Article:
We’re wary [when it comes to] understanding the demographic shift that’s happening in the county and want to know that we have a clear strategy for dealing with it, so to speak.
Those are some of the things that have come up and folks are also a little initiative wary. They want a clear, focused strategy, and that’s really how we’re going to go about doing the work going forward. We’re going to be focused on core values, we're going to take a hard look at our core values and be focused on our culture. A real, “Who do we want to be? How do we want to act with each other?” and really focus our energies on a few key strategies and that’s the work of next year, the strategic planning, the community engagement work, [etc.]
Patch: Now that you've had a school year to get to know MCPS better, how can the school system better address the needs of students at opposite ends of the learning spectrum—both students labeled "gifted and talented" and those in special education?
Dr. Joshua Starr: One piece of our work next year is intervention, and part of the intervention work is we are determining whether we have a comprehensive, efficient, and effective approach and architecture for intervening with kids who need help. And part of our work, we already have some really high quality gifted and talented programs and acceleration opportunities. Our new Curriculum 2.0 we think feeds into that in many, many ways and is very promising. We’re rolling that up to 3rd grade.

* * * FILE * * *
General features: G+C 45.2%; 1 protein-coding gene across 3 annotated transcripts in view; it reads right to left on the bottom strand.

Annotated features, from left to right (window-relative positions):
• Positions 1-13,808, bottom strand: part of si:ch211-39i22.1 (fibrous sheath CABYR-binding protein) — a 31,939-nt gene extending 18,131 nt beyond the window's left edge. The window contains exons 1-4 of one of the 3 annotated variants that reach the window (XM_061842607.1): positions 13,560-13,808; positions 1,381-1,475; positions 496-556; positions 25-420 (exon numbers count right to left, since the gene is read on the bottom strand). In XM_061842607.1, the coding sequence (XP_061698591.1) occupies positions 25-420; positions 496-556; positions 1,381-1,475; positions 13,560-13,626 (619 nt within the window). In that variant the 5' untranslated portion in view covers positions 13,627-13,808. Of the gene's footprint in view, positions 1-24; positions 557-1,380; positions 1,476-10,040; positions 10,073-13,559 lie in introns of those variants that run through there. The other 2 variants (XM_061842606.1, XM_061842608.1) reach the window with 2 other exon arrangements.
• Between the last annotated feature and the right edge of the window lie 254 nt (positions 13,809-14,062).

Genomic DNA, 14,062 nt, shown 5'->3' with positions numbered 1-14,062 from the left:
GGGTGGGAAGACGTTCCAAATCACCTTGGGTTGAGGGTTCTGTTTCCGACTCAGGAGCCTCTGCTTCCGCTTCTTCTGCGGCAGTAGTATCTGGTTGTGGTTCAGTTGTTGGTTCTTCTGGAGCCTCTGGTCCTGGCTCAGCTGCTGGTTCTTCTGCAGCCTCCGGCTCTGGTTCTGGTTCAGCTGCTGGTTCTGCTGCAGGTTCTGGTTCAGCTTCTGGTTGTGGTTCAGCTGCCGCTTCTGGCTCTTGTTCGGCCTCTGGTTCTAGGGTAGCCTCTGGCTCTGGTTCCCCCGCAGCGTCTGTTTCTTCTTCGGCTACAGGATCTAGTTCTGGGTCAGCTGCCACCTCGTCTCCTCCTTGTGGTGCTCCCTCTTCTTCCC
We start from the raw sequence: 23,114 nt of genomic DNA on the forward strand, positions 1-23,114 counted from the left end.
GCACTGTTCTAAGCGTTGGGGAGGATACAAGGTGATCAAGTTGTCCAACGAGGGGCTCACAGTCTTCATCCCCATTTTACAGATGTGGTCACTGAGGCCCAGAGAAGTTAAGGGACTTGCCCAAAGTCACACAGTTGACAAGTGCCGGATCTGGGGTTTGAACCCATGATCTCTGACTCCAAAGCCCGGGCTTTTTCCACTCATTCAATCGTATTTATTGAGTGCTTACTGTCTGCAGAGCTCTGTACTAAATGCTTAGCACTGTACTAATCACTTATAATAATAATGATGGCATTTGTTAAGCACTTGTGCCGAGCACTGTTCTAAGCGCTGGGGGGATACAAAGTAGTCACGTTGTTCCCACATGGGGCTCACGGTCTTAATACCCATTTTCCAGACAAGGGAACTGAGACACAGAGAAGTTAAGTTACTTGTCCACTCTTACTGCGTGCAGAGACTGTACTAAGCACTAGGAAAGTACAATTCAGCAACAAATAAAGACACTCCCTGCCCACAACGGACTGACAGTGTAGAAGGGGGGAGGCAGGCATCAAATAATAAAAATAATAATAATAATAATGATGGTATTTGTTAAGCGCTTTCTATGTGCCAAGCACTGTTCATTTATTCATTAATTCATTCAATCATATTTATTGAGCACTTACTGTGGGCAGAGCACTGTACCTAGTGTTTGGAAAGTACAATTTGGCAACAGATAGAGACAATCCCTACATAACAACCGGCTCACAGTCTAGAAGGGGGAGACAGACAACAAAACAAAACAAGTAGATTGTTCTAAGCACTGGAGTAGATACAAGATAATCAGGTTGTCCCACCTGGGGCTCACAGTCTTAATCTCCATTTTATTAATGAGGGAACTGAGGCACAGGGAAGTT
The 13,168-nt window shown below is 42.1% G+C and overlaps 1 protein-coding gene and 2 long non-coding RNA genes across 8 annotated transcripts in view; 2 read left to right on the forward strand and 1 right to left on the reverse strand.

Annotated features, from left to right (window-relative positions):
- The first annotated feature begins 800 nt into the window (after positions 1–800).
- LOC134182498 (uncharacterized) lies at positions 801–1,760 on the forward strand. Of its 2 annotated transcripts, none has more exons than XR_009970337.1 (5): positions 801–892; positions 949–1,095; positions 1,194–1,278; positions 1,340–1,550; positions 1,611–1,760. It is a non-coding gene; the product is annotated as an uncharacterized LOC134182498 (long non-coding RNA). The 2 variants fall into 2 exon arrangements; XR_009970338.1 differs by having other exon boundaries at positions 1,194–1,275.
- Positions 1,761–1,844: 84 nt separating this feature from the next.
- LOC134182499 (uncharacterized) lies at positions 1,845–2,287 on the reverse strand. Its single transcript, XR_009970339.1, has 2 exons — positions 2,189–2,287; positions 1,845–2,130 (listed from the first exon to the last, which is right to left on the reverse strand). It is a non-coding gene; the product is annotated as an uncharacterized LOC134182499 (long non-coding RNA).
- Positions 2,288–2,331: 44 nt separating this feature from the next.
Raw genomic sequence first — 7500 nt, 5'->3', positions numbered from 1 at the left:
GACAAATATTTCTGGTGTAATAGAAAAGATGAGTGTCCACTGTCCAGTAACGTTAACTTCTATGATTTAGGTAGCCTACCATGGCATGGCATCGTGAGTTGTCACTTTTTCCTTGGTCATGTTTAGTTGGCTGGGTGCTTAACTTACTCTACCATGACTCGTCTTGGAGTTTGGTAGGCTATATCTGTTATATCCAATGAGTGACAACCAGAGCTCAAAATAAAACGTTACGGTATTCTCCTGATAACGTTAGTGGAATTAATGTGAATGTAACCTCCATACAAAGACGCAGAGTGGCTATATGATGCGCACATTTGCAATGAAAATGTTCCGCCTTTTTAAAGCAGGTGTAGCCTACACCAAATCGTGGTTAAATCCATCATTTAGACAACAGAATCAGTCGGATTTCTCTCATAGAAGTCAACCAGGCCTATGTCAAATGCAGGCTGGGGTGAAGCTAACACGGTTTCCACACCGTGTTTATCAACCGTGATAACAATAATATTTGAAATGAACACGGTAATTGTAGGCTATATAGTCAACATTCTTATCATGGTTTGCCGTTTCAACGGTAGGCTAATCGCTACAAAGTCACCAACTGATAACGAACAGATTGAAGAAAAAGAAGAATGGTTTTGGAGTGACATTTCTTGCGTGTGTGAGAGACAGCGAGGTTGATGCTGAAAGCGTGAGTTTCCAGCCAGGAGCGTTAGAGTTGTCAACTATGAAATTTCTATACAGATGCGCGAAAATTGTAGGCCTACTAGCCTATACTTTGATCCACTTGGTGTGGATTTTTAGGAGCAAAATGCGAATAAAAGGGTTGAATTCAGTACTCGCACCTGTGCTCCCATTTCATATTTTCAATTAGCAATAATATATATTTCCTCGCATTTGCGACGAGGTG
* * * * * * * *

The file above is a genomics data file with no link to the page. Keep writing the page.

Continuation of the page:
We have a number of opportunities for kids to accelerate if need be and to achieve a very high standard, and they do. So we’re going to continue the path we're on in many respects. The other piece around that is the professional development for our teachers. Are they able to do the very hard work of differentiating and meeting the needs of our kids in different ways? We’re going to get a new assessment from the state in a couple of years. How do they use those to differentiate instructions? Those are some questions on the table and we’re going to be focused on it next year.
Patch: What were the biggest successes from the year and how do you hope to build on them next year?
Dr. Joshua Starr: Montgomery County continues to excel when it comes to graduation rate and when it comes to AP scores, SAT, etc, etc. We don’t have our state scores out yet but our kids continue to do very well academically.
I think one of the greatest successes of the school year from my vantage point has been the kind of collective deep breath we’ve been taking to sort of slow down a little bit. Not to slow down on the urgency that we feel for the achievement of our kids, but to stop and talk with each other and listen to each other. How do we collaborate? How do we learn together? Let’s introduce some new ideas. It’s been so interesting to me how a simple thing like the , which we thought, you know, 25 people would be interested in. Turns out many, many more people are really excited about the idea of learning together. So I think that’s been successful and I think one of the great things that you get when you have a new leader is they have the opportunity to stop and reflect.